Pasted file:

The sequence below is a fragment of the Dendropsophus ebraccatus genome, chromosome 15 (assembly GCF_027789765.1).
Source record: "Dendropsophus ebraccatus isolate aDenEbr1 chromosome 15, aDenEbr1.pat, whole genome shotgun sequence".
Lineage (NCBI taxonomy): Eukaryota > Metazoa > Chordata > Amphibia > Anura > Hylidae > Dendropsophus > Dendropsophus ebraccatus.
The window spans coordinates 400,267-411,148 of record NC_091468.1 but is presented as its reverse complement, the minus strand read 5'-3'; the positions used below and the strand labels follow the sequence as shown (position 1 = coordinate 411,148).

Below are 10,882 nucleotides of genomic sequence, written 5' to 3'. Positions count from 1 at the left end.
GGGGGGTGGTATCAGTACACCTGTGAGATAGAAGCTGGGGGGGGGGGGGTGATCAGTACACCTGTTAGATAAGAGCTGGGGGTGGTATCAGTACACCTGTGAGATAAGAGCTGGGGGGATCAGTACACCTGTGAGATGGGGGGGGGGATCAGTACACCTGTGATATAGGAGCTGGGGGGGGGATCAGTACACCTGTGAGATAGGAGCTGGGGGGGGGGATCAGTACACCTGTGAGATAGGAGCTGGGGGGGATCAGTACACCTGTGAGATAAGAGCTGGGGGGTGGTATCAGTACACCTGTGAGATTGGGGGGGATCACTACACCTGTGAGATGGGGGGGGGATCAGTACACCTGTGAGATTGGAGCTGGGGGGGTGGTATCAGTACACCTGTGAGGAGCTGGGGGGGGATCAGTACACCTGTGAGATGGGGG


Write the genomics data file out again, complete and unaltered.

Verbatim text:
The sequence below is a fragment of the Dendropsophus ebraccatus genome, chromosome 15 (assembly GCF_027789765.1).
Source record: "Dendropsophus ebraccatus isolate aDenEbr1 chromosome 15, aDenEbr1.pat, whole genome shotgun sequence".
Lineage (NCBI taxonomy): Eukaryota > Metazoa > Chordata > Amphibia > Anura > Hylidae > Dendropsophus > Dendropsophus ebraccatus.
The window spans coordinates 400,267-411,148 of record NC_091468.1 but is presented as its reverse complement, the minus strand read 5'-3'; the positions used below and the strand labels follow the sequence as shown (position 1 = coordinate 411,148).

Below are 10,882 nucleotides of genomic sequence, written 5' to 3'. Positions count from 1 at the left end.
GGGGGGTGGTATCAGTACACCTGTGAGATAGAAGCTGGGGGGGGGGGGGTGATCAGTACACCTGTTAGATAAGAGCTGGGGGTGGTATCAGTACACCTGTGAGATAAGAGCTGGGGGGATCAGTACACCTGTGAGATGGGGGGGGGGATCAGTACACCTGTGATATAGGAGCTGGGGGGGGGATCAGTACACCTGTGAGATAGGAGCTGGGGGGGGGGATCAGTACACCTGTGAGATAGGAGCTGGGGGGGATCAGTACACCTGTGAGATAAGAGCTGGGGGGTGGTATCAGTACACCTGTGAGATTGGGGGGGATCACTACACCTGTGAGATGGGGGGGGGATCAGTACACCTGTGAGATTGGAGCTGGGGGGGTGGTATCAGTACACCTGTGAGGAGCTGGGGGGGGATCAGTACACCTGTGAGATGGGGG